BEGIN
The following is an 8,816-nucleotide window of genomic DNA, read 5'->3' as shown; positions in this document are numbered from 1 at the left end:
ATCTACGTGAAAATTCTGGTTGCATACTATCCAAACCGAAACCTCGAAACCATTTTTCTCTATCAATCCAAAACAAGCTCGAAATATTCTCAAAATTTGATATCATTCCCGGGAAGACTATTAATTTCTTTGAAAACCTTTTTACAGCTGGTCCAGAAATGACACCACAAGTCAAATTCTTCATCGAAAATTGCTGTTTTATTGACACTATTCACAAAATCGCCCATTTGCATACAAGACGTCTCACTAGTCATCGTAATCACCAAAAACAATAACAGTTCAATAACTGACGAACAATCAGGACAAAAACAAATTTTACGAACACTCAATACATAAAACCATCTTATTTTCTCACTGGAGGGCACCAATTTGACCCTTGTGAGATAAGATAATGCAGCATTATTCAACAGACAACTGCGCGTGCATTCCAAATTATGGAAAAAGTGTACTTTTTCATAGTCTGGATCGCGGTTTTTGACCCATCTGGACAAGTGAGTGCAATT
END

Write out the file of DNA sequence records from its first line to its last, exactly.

The following is an 8,816-nucleotide window of genomic DNA, read 5'->3' as shown; positions in this document are numbered from 1 at the left end:
ATCTACGTGAAAATTCTGGTTGCATACTATCCAAACCGAAACCTCGAAACCATTTTTCTCTATCAATCCAAAACAAGCTCGAAATATTCTCAAAATTTGATATCATTCCCGGGAAGACTATTAATTTCTTTGAAAACCTTTTTACAGCTGGTCCAGAAATGACACCACAAGTCAAATTCTTCATCGAAAATTGCTGTTTTATTGACACTATTCACAAAATCGCCCATTTGCATACAAGACGTCTCACTAGTCATCGTAATCACCAAAAACAATAACAGTTCAATAACTGACGAACAATCAGGACAAAAACAAATTTTACGAACACTCAATACATAAAACCATCTTATTTTCTCACTGGAGGGCACCAATTTGACCCTTGTGAGATAAGATAATGCAGCATTATTCAACAGACAACTGCGCGTGCATTCCAAATTATGGAAAAAGTGTACTTTTTCATAGTCTGGATCGCGGTTTTTGACCCATCTGGACAAGTGAGTGCAATT